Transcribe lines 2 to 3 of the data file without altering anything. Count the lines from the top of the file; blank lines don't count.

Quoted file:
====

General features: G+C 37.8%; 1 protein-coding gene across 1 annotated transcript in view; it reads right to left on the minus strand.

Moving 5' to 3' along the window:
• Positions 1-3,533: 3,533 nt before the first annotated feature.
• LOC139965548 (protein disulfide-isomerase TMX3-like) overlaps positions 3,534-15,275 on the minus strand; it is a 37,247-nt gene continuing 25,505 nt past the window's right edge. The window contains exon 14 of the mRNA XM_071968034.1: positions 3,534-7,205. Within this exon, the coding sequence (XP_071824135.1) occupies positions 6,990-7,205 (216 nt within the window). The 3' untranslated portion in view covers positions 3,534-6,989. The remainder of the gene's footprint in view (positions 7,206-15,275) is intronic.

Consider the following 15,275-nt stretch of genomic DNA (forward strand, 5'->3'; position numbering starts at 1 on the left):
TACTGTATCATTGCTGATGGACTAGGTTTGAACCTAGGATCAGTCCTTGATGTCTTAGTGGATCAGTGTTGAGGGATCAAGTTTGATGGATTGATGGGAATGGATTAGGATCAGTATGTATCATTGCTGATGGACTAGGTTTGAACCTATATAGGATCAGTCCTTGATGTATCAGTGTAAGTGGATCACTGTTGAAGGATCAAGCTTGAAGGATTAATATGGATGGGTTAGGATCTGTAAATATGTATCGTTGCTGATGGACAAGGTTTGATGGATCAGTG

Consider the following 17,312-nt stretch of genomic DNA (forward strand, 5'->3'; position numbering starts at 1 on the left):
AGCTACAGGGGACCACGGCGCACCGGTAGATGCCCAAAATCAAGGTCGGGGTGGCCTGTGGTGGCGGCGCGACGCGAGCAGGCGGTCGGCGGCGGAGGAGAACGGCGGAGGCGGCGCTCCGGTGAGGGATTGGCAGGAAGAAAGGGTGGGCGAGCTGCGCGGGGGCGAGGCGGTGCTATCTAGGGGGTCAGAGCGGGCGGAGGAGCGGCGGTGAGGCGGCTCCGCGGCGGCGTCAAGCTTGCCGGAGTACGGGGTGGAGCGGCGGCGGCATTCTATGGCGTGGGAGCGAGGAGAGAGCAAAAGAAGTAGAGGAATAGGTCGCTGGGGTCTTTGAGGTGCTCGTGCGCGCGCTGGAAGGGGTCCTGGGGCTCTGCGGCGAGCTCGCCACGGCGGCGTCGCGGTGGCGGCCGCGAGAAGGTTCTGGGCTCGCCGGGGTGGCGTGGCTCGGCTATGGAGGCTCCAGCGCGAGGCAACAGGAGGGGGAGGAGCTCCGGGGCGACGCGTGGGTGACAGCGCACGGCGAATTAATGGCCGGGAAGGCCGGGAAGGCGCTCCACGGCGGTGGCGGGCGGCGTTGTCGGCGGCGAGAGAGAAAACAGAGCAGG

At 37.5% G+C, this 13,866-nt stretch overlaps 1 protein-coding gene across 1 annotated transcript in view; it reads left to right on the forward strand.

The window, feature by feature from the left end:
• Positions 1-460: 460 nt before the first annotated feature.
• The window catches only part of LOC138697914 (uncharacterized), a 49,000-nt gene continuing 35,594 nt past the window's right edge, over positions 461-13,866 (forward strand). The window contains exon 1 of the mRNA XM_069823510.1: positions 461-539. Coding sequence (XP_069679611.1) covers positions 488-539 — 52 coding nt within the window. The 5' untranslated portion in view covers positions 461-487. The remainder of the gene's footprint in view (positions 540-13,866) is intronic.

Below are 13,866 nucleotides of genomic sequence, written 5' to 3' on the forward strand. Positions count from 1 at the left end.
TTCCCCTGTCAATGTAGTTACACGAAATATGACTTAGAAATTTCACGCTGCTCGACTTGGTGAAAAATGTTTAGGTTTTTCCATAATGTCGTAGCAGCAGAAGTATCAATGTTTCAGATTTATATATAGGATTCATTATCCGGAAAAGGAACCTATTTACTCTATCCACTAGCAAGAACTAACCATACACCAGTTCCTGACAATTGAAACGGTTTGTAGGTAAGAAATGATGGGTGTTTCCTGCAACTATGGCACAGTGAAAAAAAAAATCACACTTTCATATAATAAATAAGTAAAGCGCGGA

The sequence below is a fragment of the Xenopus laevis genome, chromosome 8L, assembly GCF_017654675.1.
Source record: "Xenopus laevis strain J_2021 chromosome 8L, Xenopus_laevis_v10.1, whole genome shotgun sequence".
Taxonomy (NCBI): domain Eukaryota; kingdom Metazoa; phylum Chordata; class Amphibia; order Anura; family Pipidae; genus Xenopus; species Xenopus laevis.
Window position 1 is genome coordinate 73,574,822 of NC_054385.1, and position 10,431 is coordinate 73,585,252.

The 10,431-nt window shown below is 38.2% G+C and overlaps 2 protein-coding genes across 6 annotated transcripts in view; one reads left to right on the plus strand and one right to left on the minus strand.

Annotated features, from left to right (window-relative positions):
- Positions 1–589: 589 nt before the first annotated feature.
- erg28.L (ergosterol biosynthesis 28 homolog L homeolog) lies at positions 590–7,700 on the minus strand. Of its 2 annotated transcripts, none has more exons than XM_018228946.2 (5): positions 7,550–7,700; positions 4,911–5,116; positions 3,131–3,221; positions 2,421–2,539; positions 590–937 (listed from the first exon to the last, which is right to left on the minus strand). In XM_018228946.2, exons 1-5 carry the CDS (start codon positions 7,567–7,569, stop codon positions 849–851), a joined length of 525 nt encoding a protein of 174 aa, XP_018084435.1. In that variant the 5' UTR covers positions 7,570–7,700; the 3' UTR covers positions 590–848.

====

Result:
Moving 5' to 3' along the window:
• Positions 1-3,533: 3,533 nt before the first annotated feature.